The day’s finally come. The walls are shattered, humans the world over have dispensed with all primitive notions of borders, nations, colours or creeds. Or, more accurately: you can play some PlayStation games on PC now. Sony’s PlayStation Now subscription service gives you access to over 400 PS3 games, and that’s frankly more than anyone would ever want to play. The trick is in sorting the wheat from the chaff.
Finding all this PS3 talk discombobulating? Stick with the best PC games, they’ll see you right.
That’s where I come in. I used to earn a living writing effusive things about PS3 games for a PlayStation mag, so I can tell you which of those 400 titles to bother with. But I also won’t bury you under a mound of phrases like ‘genre-defining’ or ‘masterpiece’. Because I’m old and jaded, and because you don’t care which ancient PS3 games I think defined genres. But especially because we don’t want to admit as PC gamers that these first-party affairs are actually any good, do we?
Still, it’s exciting to subvert the established norms and get to talk about erstwhile forbidden fruits like Uncharted. Here, on a PC gaming site! Let’s get to it:
Uncharted 2: Among Thieves
Finally, you can play the game with that train sequence everyone harps on about, only to learn that in fact it’s several train sequences spread out throughout a relentlessly entertaining game. A multiplex action movie sort of game full of wiggly eyebrows and one-liners, but that’s half the fun.
Uncharted 3: Drake’s Deception
See above, but replace ‘train sequence’ with ‘plane sequence’. Still great, although the debate still rages on about which of these two very good games is slightly better than the other. Friendships have been ruined.
The Last of Us
If you can get past how overrated it became, The Last of Us is worth a look. This represents PlayStation darlings Naughty Dog taking a more mature tone in their storytelling, and it’s a story that does often get under your skin. Enemy design’s imaginative (people are mushrooms now, also angry and blind) and there are numerous show-stopping set-pieces. The central pair, Joel and Ellie, are out there on their own not just in TLOU’s apocalyptic setting, but in game protagonist demographic charts too. They’re sensitive, remorseful, empowered and very human.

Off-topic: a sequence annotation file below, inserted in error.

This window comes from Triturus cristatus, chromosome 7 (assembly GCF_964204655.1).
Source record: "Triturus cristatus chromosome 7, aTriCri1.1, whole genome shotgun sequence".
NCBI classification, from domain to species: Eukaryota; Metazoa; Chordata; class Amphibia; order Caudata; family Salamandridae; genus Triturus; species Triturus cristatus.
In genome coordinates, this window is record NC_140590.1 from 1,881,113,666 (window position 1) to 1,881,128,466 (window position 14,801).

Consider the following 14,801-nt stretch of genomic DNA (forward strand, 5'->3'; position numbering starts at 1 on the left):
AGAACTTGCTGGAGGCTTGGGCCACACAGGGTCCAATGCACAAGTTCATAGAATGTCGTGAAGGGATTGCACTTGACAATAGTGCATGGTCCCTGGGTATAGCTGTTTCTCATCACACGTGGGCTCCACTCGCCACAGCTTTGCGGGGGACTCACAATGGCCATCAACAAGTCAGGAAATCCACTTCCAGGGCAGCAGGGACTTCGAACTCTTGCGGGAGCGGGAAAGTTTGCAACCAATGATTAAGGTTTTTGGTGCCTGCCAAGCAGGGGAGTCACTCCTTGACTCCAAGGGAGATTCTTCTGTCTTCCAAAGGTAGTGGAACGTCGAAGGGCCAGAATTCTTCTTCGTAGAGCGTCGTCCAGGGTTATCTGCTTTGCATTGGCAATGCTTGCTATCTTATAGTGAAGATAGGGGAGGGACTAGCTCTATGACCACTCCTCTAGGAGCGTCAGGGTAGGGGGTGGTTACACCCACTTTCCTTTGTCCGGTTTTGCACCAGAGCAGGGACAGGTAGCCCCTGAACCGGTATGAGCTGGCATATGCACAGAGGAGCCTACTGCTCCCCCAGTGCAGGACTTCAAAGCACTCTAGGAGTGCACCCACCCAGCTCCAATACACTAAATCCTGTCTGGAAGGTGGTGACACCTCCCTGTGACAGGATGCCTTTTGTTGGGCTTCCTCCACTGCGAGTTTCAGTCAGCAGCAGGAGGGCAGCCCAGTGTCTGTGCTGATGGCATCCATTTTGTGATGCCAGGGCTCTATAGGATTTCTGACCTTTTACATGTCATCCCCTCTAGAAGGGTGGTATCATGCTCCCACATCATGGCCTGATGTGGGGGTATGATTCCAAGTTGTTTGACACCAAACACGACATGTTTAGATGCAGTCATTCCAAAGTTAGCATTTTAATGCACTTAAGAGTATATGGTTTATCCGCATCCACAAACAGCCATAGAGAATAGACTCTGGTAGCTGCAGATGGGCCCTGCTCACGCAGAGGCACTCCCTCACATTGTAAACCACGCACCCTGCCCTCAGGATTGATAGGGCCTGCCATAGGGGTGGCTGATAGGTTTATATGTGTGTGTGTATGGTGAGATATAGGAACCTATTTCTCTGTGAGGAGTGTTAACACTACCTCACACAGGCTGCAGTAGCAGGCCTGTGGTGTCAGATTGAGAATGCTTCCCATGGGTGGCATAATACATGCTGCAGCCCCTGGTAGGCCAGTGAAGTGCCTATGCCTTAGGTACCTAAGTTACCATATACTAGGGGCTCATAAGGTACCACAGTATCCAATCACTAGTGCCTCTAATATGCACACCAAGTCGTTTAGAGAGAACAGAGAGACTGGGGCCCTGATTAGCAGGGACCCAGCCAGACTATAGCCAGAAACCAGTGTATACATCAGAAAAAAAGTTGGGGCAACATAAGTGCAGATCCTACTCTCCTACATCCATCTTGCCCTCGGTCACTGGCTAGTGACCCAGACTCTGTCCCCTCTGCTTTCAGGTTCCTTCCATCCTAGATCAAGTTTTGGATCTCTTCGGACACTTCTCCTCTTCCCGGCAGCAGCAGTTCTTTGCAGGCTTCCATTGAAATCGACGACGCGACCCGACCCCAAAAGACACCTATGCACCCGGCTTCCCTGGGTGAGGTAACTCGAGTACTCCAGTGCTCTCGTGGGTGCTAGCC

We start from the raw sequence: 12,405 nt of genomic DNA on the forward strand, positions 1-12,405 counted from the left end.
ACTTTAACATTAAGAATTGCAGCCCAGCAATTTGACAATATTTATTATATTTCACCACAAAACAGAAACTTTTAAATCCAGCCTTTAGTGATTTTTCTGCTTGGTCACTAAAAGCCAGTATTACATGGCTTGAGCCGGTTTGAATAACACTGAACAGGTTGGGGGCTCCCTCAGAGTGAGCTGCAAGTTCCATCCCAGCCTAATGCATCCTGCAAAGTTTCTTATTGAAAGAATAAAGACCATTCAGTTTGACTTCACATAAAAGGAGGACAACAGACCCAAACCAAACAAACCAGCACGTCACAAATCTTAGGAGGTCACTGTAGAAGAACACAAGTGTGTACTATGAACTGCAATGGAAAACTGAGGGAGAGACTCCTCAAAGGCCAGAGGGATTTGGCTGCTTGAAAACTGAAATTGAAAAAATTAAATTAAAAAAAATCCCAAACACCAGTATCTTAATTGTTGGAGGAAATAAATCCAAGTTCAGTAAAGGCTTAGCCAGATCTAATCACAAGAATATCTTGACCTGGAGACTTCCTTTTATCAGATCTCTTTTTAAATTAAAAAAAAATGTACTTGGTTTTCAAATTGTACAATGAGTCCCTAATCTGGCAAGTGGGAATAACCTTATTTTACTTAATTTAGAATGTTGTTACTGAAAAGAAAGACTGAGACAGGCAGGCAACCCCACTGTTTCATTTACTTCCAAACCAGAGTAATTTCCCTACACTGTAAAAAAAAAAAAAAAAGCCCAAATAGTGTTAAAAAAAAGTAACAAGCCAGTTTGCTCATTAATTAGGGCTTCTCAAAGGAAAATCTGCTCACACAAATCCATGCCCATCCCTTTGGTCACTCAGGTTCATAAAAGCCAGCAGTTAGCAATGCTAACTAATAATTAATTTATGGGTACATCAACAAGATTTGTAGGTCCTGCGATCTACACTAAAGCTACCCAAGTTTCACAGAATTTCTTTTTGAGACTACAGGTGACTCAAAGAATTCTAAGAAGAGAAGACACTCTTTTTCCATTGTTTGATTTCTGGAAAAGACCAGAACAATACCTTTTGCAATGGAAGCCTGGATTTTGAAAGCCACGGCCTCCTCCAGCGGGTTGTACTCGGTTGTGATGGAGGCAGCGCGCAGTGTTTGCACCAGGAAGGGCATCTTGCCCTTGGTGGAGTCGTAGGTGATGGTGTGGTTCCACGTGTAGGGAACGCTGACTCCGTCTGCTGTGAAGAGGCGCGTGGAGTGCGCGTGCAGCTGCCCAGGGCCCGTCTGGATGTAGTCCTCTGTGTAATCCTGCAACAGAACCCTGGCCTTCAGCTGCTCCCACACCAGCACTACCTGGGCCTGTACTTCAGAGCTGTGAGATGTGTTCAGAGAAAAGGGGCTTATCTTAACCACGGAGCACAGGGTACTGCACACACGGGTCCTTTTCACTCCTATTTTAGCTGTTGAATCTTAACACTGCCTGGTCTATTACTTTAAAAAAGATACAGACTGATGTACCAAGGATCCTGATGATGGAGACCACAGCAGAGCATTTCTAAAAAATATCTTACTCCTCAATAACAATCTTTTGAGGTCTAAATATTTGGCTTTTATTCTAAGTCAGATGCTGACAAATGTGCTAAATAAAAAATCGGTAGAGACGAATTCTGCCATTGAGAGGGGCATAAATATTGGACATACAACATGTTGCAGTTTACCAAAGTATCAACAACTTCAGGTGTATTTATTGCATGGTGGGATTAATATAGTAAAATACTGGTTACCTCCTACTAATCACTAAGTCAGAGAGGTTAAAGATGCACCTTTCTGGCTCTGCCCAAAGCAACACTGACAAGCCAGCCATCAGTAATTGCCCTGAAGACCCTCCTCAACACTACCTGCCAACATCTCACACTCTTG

God of War III
Sample the treasured first-party IP for yourself, pausing only to prepare withering tweets about what a two-dimensional character Kratos is and how this probably isn’t a 1:1 retelling of ancient history. It’s really very good at presenting people for you to wail on in exotic locales, and it’s one of the only games that can pull off such a wayward cinematic camera and still feel fluid and enjoyable. God of War 1 & 2 are available in HD too, but they play like Pong nowadays so you’re best off with this one.
Yes, Asura’s Wrath, don’t look at me like that. Have you ever played it? Well then. It’s basically just a string of barely comprehensible QTEs and simplistic action game button-spamming, but somehow leaves you feeling like you’ve been in the presence of genius. The plot’s basically the same as above (angry man is angry, must punch people, some ancient mythology) but the executions couldn’t be more dissimilar. It feels like the developers were left to just do whatever they wanted, sales be damned, and is obviously great for it.
Console shooters are always going to lose something in translation when you a) play them on a different platform and b) years after their initial release. So no, Killzone 2 isn’t going to reinvent your definition of FPS gaming. It still holds up surprisingly well though, and if nothing else it’s an interesting relic from that period of games industry history when Sony wanted their own Halo.
You remember Journey as the PS3 game that games journalists drank the hyperbole well dry for. It’s a simple and elegant game about a mysterious nomad making their way across the desert – a particularly lovely desert, mind – to complete some kind of pilgrimage. Plenty of room for interpretation, and indeed meditation. Its minimalist approach to co-op works well, too.
Siren: Blood Curse
I have this weird memory from my days working on the official PlayStation mag where we locked our production editor in a little room and made her play Siren: Blood Curse because she didn’t like horror games and we thought it’d be funny. Relive her harrowing experiences now the J-horror is available on PS Now.
Shadow of the Colossus
Small boy mounts horse, travels from one gorgeous leafy place to another, finds enormous living thing and spends 45 minutes figuring out how to clamber up onto that thing and kill it. Cycle repeats numerous times. More fun than it sounds.
Half of it’s a pretty enjoyable visual novel about a downtrodden Otaku, his suspiciously attractive new girlfriend, and a frankly baffling sustained narrative emphasis on sheep and dreams. The other half’s a maddening block puzzle game with boss battles designed by the devil because he hates you. You’ll hate it right back at times, but there’s nothing like Catherine on PC and as such it’s a fascinating insight into what PlayStation gamers have been concerning themselves with all these years.
Go on then, which ones did I miss? Let us know your thoughts, and your hopes for future inclusions to the PS Now library, below.